The 2020 Election: The Challenges and Changes Facing Political Polling
Peter D. Hart
Peter D. Hart has been a pollster for 55 years. He started with Louis Harris earning $2 an hour and working on the election
coverage for CBS. He has been part of the election night team since 1964 with either CBS or NBC. He has been called the dean of this generation of pollsters. Since 1989 he has been part of the bi-partisan team doing the NBC-Wall Street Journal poll with Robert Teeter and Bill McInturff. At a time pollsters are loathed to admit they ever miss an election, he rightly takes pride that he was only six when he told Truman to get his resume in order. In 2016 he boldly told Hillary Clinton that she would be a winner. Unfortunately, she thought it meant the electoral vote.
He founded his firm Hart Research in 1971, and the firm has been the pollster to the who’s who of Democrats that include over 50 United States senators ranging from Hubert Humphrey, John Glenn, Bill Bradley, Edward Kennedy, to Dick Durbin, Dianne Feinstein and minority leader Chuck Schumer. His gubernatorial clients include over 40 governors ranging from Jay Rockefeller, Bill Clinton, and Richard Riley.
His corporate work has included many of the Fortune 500 firms ranging from Coca-Cola, to IBM, Microsoft, and Boeing. The non-profit work includes the Smithsonian Institution, the Kennedy Center, and the Gates Foundation. In addition, he has done a great deal of political work prompting democracies in Chile, Czechoslovakia, South Africa, and the Republic of Georgia. He takes great pride in the fact that he does not know Paul Manafort, never met Paul Manafort, and does not own a single Ostrich garment.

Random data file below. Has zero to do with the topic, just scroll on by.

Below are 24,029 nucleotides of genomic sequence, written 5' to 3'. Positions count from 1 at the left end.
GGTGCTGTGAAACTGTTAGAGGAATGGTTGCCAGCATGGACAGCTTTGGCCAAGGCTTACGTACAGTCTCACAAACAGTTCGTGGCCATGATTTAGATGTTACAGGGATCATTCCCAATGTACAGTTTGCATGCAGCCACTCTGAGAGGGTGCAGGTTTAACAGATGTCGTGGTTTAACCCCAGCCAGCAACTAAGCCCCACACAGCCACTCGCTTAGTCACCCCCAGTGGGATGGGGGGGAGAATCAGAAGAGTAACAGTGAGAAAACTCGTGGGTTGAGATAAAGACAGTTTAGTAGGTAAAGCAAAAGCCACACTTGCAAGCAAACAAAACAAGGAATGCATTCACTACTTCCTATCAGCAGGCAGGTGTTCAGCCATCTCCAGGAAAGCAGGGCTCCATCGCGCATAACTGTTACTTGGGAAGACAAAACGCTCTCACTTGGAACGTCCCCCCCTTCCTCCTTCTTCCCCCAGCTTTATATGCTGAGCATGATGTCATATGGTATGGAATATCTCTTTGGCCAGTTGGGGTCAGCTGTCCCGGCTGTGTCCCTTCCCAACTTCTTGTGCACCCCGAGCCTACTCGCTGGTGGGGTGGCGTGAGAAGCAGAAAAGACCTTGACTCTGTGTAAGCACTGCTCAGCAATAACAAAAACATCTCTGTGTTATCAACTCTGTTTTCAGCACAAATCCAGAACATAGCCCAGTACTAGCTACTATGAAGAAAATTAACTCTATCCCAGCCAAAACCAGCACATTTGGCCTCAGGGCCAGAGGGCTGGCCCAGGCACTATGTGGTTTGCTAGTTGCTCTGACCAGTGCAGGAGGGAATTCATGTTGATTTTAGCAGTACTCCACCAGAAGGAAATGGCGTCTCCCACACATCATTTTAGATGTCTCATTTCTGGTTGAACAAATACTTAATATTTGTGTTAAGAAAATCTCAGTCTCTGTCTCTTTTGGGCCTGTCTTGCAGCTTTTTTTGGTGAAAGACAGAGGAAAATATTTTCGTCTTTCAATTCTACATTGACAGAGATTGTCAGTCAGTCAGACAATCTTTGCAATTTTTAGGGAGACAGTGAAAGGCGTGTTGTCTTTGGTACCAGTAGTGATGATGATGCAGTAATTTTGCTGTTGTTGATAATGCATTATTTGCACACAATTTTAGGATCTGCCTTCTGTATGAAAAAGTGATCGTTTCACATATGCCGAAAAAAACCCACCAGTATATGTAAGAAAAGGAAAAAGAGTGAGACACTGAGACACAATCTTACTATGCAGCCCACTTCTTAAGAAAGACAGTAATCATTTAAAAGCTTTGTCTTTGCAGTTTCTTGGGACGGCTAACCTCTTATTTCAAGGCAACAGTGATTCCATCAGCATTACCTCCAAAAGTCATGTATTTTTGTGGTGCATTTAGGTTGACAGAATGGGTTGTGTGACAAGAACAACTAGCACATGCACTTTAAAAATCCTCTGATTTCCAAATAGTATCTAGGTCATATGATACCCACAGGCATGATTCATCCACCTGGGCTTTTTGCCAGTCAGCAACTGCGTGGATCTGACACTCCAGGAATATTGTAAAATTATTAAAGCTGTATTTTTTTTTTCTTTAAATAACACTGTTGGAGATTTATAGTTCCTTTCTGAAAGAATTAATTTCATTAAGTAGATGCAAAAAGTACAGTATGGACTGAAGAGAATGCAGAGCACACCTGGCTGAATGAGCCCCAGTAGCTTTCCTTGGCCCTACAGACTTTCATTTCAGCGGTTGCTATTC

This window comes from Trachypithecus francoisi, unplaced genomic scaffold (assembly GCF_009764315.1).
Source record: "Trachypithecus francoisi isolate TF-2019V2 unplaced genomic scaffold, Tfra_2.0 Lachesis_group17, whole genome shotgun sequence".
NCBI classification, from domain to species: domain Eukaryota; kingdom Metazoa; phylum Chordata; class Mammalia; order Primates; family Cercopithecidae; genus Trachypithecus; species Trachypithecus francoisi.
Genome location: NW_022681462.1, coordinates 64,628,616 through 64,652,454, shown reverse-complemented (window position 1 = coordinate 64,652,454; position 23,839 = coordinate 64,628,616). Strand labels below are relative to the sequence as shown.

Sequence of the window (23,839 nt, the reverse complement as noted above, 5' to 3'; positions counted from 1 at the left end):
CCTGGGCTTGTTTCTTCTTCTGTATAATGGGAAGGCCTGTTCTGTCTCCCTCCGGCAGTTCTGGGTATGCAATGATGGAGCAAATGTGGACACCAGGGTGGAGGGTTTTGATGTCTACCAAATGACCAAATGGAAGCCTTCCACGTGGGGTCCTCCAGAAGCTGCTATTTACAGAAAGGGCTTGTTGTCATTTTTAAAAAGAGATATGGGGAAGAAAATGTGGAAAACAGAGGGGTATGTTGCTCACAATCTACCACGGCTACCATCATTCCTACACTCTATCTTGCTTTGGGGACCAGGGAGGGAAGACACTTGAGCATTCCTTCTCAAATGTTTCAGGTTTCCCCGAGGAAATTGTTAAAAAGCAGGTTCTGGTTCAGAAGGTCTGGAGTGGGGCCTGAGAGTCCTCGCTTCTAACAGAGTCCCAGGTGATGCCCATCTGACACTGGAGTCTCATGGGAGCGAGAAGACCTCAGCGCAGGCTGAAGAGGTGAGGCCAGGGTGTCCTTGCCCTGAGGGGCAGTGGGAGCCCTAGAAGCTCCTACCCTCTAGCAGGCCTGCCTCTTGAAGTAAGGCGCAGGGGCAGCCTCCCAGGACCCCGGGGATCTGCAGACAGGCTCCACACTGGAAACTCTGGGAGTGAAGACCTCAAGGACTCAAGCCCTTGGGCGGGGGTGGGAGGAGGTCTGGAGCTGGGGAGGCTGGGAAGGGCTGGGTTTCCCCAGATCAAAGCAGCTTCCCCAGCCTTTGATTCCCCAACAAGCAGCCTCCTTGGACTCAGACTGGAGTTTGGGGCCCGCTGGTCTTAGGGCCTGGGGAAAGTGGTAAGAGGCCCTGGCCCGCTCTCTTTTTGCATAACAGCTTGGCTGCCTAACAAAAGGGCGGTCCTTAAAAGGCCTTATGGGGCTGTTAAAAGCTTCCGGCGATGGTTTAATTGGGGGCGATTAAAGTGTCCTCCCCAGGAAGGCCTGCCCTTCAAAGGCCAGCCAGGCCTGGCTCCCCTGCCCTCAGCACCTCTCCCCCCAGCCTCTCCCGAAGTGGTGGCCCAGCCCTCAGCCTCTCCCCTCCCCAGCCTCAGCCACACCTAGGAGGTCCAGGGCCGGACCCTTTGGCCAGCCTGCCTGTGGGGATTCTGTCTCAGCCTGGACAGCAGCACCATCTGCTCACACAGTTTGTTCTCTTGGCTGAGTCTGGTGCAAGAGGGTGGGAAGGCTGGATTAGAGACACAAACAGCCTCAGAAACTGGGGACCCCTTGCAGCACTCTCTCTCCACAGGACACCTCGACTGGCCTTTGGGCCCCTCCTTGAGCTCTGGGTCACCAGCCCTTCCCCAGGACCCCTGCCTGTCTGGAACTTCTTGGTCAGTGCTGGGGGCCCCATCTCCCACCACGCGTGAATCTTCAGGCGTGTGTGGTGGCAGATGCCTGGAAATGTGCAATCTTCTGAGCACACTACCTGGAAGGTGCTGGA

His favorite part of his professional life is teaching the next generation. He has been a Woodrow Wilson Visiting Fellow for more than 40 years and has taught full semester courses in public opinion and public policy at Duke University, the Annenberg School for Communication at the University of Pennsylvania, UC Berkeley, and Harvard University at the Kennedy School.
At age ten he and his friends were terrors in Berkeley.